Parliamentary Secretary in the Ministry of Health, Senator Irene Sandiford-Garner (FP)??

Major reductions in perinatal figures at the Queen Elizabeth Hospital (QEH) have been attributed to the combined effect of a decline in still births and continued reductions in early neonatal mortality rates.

This was revealed today by Parliamentary Secretary in the Ministry of Health, Senator Irene Sandiford-Garner, as she addressed the 5th Annual Perinatal Mortality Conference, in the QEH Auditorium.

While providing an update on perinatal (of or in the weeks shortly before or after birth) mortality in Barbados, Mrs. Sandiford-Garner said that, over a period dating from 1990 to 2008, statistics showed the average perinatal mortality rate to be 19.00 per 1000 births.

She added: "In 2008, there was a slight decrease in the average rate from 23.7 the previous year to 22.3. However, the stillbirth rate had increased from 8.8 per 1,000 in 2007 to 12.6 per 1,000 in 2008."

??Acknowledging that last year’s figures showed a significant decrease with the perinatal mortality rate dropping to 11.8%, Senator Sandiford-Garner said: "The neonatal mortality rates declined, after several years of steady increase and the still birth rate dramatically declined after a spike in 2008."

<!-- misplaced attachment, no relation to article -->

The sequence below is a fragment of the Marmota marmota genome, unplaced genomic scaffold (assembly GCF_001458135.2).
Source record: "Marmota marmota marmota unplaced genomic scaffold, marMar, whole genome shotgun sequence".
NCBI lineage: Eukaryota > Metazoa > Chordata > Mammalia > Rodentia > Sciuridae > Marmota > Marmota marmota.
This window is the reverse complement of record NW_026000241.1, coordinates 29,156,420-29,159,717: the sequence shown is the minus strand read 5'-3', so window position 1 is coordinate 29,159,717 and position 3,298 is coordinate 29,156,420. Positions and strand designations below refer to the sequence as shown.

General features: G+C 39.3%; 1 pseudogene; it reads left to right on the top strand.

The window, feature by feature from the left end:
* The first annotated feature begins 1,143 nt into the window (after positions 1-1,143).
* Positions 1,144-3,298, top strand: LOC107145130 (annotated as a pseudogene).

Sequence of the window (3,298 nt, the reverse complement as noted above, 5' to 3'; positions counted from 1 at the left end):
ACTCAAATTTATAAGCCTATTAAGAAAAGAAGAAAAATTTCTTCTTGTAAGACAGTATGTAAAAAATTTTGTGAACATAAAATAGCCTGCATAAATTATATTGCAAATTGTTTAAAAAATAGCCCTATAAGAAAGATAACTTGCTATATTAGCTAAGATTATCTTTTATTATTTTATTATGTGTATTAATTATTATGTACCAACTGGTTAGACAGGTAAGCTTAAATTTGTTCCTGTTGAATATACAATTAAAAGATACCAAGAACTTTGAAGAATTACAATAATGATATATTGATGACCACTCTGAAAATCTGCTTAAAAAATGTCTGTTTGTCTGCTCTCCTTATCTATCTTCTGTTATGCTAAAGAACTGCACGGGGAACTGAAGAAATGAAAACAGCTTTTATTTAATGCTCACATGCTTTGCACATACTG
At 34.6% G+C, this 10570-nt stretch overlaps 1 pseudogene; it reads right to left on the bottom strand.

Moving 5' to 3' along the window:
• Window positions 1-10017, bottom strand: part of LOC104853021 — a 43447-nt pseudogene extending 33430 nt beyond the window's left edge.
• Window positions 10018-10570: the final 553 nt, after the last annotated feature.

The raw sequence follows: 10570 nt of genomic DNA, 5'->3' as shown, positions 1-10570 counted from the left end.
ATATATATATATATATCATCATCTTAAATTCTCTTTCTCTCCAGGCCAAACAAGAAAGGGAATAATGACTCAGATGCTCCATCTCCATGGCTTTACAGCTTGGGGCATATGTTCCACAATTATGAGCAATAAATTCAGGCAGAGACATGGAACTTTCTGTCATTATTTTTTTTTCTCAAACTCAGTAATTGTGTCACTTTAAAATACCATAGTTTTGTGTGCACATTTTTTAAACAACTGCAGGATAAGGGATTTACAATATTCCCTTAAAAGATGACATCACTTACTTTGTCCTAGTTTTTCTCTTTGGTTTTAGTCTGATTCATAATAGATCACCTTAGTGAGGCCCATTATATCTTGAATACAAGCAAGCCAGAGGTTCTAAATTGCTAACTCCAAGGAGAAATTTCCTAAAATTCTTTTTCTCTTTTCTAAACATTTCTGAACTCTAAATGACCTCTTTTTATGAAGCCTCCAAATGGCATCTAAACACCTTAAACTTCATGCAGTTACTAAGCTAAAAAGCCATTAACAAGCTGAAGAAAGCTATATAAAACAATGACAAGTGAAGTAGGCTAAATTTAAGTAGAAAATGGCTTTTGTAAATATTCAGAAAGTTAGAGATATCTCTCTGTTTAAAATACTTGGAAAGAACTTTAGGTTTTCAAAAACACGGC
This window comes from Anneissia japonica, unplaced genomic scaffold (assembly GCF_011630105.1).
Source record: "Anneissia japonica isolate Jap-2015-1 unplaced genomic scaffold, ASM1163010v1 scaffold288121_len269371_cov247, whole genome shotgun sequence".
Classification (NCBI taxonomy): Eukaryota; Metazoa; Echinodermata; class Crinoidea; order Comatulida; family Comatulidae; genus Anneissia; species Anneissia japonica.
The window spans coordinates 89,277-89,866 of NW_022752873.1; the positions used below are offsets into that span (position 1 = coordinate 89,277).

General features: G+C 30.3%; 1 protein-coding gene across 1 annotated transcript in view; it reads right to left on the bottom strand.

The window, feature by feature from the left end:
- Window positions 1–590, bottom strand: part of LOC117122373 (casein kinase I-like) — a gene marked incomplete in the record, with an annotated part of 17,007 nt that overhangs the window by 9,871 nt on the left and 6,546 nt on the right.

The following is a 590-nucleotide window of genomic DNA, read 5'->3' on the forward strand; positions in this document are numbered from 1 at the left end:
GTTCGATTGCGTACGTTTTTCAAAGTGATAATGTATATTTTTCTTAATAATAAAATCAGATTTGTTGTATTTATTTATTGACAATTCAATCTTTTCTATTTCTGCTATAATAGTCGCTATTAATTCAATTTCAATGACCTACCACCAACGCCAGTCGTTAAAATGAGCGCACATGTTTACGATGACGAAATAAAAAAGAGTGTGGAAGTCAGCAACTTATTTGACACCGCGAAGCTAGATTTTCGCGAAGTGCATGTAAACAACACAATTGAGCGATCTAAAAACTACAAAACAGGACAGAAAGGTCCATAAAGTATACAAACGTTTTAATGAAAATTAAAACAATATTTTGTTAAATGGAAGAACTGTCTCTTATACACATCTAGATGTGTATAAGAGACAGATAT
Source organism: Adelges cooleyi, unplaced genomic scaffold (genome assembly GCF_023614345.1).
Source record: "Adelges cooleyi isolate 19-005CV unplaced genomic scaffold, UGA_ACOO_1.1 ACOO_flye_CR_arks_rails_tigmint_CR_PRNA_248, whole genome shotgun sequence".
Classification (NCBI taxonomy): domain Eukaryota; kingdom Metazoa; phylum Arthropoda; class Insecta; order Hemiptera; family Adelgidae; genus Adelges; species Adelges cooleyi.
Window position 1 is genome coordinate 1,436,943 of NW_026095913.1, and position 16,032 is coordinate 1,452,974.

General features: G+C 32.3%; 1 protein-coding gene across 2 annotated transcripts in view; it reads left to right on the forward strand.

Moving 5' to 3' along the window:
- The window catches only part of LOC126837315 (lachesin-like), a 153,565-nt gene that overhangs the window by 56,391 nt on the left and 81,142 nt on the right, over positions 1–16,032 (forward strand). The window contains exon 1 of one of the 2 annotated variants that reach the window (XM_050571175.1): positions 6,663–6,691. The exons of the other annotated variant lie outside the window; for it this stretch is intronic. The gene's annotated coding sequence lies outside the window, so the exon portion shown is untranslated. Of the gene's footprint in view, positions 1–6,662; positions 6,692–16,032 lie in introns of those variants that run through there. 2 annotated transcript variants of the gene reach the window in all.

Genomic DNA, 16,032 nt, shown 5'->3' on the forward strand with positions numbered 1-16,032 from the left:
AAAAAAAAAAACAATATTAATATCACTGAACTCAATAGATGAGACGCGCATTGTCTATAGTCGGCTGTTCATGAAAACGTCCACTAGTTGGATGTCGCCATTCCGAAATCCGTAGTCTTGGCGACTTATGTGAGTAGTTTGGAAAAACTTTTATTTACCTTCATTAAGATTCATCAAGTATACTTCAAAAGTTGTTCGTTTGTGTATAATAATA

The Parliamentary Secretary, who has responsibility for the QEH, pointed out that reductions had further to be attributed to "intensive clinical strategies employed to address increases and intensive strategies in monitoring high risk pregnancies".?? She opined: "It is clear that there was a turning point in 2009, and it is hoped that this trend can be maintained."

Noting the timeliness of the conference and its theme, "The Role of Prevention in Reducing Perinatal Morbidity and Mortality", Senator Sandiford-Garner said it reflected the aspirations and goals of health care professionals in providing the highest quality care to Barbadian women and children.

She lauded organisers as well as medical and nursing staff for striving to achieve the relevant Millennium Development Goals (MDGs) and for ensuring the highest standard of care for mothers and their young ones.??

The Parliamentary Secretary explained that major changes had been taking place globally, as countries sought to achieve the MDGs in the area of maternal and child health by 2015.?? While noting that perinatal statistics were an important indicator of maternal health and reflected the quality of obstetric and paediatric care, she said, "it is one of the major indicators of a country’s development and health status."

She told her audience that "the need for information and evaluation has become key to tackling any existing maternal and child health problems and reversing the trends seen in individual country statistics."??

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